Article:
This weeks Queens Speech introduced us to another bad idea. Voter ID.
On the surface this seems pretty straight forward – why not force people to show ID to vote? Most people have ID, and lots of people (including me) carry it with them every day. Whats the problem?
To understand why it is such a daft idea let’s go back to the original proposal for ID cards under the last Labour Government. This was an ambitious plan not just to give everyone an ID card, but to allow Government Departments to share data, and help people access Government services on line.
It was massively unpopular with parts of the UK right wing, and Boris himself said of ID cards “I will take that card out of my wallet and physically eat it in the presence of whatever emanation of the state has demanded that I produce it.”
The whole scheme was scrapped by David Cameron 10 years ago.
The problem was that while the ID cards were scrapped Government still had to find a way to verify the identity of citizens using Government services. At the time I was working with the CSA and within weeks of the ID card scheme being scrapped we re-contracted with Experian to verify the identity of service users, and help track them down.
The ID scheme wasn’t scrapped; it was just moved to the private sector, with a lot less checks and balances.
These private sector contracts over time evolved into GOV.UK Verify. This was a system by which citizens who needed to interact with the state on line could chose a private company, normally a credit management company, to verify their identity. I had to sign up with Experian in order to fill some Government forms in on line, even though I already had a Government Gateway account. I was pretty annoyed by this, particularly as I still get emails from Experian several times a week offering me credit cards.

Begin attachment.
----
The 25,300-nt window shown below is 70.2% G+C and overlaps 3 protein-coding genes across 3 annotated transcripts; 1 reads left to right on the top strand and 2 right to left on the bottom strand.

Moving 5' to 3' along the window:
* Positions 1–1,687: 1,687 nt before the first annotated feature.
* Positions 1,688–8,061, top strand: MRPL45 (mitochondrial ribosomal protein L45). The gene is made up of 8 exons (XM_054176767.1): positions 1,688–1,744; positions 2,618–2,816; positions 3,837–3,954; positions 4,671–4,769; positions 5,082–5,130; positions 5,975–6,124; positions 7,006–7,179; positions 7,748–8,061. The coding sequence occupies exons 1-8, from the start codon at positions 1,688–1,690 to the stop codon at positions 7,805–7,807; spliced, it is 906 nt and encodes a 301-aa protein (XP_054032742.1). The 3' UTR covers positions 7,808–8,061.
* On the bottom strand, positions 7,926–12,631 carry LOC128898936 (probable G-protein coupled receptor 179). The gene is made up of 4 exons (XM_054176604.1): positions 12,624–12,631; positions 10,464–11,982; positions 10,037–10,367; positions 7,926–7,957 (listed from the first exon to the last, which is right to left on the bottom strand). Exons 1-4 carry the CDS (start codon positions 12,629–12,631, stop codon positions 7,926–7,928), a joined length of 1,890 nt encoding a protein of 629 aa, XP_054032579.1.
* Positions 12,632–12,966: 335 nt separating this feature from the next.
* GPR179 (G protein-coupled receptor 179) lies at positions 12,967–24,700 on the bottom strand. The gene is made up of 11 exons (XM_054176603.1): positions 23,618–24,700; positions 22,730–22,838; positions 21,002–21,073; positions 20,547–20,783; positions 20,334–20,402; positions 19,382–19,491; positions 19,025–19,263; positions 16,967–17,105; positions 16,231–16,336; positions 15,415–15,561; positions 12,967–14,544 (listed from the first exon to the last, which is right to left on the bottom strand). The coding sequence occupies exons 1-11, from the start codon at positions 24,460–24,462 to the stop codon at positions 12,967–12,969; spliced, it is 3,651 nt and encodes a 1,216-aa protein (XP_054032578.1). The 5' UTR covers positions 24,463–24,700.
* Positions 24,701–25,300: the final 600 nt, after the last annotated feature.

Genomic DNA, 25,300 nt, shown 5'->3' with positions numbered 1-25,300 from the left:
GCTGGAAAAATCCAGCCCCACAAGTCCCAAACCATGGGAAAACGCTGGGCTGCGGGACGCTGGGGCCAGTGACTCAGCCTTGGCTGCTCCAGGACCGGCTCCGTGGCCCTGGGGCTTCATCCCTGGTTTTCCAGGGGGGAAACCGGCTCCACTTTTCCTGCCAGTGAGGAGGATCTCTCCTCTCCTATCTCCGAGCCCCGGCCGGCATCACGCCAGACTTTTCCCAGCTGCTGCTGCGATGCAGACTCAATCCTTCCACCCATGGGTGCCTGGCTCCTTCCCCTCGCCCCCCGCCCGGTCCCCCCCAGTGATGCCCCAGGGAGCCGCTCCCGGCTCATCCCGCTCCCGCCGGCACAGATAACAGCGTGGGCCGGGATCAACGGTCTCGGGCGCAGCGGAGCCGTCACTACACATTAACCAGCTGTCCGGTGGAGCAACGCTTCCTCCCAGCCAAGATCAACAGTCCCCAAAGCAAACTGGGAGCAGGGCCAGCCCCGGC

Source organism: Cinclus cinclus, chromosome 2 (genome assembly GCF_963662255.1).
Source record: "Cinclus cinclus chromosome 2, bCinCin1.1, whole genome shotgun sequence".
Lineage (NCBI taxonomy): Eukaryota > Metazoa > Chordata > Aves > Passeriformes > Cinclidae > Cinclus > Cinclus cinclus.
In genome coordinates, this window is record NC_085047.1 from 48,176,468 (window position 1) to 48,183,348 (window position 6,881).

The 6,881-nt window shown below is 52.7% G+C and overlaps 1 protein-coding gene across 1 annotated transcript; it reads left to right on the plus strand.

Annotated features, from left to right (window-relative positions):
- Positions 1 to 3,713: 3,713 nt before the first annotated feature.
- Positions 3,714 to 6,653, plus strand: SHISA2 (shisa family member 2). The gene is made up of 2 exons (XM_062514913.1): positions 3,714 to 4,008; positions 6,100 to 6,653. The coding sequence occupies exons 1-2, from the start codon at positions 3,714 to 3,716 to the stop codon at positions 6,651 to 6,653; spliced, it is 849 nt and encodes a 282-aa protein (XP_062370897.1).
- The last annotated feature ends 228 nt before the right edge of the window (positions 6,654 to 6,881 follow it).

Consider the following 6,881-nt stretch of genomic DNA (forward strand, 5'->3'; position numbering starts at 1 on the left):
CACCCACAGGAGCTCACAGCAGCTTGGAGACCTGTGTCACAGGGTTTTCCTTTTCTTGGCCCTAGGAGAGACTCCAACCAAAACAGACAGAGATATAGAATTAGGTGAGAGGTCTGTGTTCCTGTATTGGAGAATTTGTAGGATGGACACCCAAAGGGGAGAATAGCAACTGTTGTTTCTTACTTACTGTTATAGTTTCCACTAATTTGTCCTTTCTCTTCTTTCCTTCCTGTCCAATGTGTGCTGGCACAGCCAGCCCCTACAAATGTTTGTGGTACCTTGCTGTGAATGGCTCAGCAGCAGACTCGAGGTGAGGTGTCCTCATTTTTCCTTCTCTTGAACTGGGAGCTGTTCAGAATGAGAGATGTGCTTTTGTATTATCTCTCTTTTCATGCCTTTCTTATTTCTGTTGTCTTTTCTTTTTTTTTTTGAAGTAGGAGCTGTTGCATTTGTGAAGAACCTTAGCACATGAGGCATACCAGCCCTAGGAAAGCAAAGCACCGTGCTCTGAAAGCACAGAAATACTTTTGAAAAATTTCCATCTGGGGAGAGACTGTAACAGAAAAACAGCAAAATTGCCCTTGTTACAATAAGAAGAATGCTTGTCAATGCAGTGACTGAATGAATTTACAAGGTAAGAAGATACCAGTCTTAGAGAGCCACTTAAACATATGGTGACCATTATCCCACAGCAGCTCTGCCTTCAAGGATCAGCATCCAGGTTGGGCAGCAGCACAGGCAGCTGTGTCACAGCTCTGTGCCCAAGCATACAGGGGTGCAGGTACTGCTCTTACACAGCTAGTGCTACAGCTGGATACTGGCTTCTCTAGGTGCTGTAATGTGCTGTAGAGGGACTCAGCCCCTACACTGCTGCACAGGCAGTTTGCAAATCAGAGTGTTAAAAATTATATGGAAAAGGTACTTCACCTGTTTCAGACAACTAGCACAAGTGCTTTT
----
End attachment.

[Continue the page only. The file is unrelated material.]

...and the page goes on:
GOV.UK Verify is a mess. I had to use it again recently, and most of the providers on the scheme have pulled out. This meant that I had to register again, but with a different provider as Experian have left the scheme in a huff. Only 2 providers are lef; I had to register with a new company Digidentity, download an app, scan my passport, set up a on-line account.
And after all that….
It didn’t work.
Neither the NHS or DWP can currently accept GOV.UK Verification. They both told me this is an intermittent fault, but I couldn’t get it to work at all. We should have stuck with the original plan all those years ago.
All of this goes to show that setting up a Government ID scheme, which involves identity verification is harder than it sounds, particularly if you insist on outsourcing it to your mates.
Voter ID will be a total shambles. The people who don’t currently have appropriate ID (and there are millions) are poor, old and vulnerable. Impersonating another voter is incredibly easy to catch without ID, and vanishingly rare.
So why is Boris doing it if it’s a crap idea and he hates it?
Because it is good politics. It sounds sensible and straight forward, and it forces the opposition to attack proposals which sound like common sense. And it makes voting harder for poor and vulnerable people and guess who that benefits?
At the next General Election there will be lots of legitimate voters who won’t be able to vote because of problems with the ID card system. In some seats there might be more legitimate voters denied a vote than the majority of the winning candidate.
But the Government doesn’t think that far ahead, and it doesn’t care. It just runs on todays headlines, and immediate political advantage.
And if it trashes democracy in the process – so what?
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